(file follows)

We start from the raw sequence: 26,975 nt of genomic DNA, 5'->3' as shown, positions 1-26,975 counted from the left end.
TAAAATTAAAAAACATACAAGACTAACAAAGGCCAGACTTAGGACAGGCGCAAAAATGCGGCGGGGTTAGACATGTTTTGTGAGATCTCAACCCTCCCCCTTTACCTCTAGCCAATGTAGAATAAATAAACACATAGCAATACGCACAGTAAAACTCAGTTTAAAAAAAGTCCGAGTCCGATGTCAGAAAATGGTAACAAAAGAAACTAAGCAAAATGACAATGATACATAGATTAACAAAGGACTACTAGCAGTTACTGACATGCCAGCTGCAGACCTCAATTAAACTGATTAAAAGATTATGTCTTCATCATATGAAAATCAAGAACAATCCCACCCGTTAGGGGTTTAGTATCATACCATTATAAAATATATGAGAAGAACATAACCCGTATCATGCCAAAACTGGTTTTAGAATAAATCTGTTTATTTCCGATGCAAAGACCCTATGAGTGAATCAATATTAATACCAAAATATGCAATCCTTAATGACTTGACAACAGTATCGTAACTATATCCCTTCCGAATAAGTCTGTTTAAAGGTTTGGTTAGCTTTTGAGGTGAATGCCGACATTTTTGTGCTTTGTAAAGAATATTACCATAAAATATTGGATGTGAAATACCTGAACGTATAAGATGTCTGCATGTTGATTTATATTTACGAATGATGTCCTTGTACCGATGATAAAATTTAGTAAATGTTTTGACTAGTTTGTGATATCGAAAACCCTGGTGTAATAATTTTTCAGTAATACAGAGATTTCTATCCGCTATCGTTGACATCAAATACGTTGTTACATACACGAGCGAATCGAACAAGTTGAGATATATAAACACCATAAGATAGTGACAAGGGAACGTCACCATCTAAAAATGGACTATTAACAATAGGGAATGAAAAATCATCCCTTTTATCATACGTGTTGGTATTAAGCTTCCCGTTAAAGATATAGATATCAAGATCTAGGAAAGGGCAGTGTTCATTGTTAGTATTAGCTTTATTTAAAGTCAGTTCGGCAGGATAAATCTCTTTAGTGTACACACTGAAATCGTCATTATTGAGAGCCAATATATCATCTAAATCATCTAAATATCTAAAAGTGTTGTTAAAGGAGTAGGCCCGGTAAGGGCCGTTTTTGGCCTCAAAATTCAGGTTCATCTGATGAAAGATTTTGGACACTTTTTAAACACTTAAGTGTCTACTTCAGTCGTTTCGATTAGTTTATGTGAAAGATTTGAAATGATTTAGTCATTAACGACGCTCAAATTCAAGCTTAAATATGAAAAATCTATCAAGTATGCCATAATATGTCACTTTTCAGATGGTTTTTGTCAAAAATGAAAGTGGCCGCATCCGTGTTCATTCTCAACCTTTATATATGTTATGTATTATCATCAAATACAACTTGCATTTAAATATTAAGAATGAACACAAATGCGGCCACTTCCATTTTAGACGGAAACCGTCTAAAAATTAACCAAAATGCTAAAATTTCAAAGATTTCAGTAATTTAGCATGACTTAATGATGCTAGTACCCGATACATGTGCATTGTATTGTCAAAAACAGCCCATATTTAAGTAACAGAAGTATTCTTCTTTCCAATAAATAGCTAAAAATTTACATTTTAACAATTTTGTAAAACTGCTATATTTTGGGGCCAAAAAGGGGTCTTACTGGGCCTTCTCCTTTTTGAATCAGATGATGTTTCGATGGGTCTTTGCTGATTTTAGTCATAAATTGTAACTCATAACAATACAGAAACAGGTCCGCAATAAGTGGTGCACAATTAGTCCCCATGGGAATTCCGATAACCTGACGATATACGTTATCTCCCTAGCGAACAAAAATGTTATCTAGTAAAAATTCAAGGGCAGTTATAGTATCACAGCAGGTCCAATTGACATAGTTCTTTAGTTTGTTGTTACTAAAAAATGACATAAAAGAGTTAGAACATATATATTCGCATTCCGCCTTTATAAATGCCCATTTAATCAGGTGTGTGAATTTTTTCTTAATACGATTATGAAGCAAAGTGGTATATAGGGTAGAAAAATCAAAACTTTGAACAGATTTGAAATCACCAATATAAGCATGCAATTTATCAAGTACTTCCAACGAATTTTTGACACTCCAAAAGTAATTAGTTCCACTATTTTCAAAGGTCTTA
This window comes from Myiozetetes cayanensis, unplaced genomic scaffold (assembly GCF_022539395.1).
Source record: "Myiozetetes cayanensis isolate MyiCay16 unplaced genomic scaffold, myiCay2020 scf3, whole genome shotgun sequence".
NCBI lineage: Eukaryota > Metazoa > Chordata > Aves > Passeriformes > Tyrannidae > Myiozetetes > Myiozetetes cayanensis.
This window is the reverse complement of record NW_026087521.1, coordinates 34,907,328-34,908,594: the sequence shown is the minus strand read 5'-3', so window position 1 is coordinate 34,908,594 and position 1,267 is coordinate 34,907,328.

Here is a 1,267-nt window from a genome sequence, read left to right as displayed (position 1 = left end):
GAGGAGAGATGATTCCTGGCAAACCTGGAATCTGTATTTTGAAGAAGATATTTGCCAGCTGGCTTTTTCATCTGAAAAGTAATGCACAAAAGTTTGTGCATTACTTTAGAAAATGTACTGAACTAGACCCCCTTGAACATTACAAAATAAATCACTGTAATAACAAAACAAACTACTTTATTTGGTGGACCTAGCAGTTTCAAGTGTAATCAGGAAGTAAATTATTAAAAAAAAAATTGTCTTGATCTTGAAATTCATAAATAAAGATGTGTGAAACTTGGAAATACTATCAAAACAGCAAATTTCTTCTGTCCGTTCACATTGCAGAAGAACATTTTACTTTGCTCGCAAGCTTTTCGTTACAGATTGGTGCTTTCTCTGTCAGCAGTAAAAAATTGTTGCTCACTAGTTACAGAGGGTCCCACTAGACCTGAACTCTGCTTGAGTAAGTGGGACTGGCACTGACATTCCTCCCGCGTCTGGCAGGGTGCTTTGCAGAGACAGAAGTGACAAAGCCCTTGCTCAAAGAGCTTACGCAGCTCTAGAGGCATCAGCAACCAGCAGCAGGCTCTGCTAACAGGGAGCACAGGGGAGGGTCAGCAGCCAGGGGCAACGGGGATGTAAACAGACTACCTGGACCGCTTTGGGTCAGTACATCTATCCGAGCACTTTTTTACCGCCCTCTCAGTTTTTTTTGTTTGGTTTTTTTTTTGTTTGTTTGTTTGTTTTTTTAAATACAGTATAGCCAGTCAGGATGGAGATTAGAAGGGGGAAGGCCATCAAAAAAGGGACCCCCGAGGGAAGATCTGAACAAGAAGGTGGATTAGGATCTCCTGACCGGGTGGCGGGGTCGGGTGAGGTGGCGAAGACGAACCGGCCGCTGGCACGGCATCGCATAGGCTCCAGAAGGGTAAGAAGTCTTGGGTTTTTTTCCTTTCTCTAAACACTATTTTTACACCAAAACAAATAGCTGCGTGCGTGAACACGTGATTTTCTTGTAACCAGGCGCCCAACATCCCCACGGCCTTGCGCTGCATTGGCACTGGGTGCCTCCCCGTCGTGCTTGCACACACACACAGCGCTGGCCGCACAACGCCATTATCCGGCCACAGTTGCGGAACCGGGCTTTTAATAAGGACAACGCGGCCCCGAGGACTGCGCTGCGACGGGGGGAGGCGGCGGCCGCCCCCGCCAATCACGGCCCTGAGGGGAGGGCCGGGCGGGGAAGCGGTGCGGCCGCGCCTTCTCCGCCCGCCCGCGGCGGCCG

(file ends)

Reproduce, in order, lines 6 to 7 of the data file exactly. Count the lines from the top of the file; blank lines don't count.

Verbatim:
This window is the reverse complement of record NW_026087521.1, coordinates 34,907,328-34,908,594: the sequence shown is the minus strand read 5'-3', so window position 1 is coordinate 34,908,594 and position 1,267 is coordinate 34,907,328.

Here is a 1,267-nt window from a genome sequence, read left to right as displayed (position 1 = left end):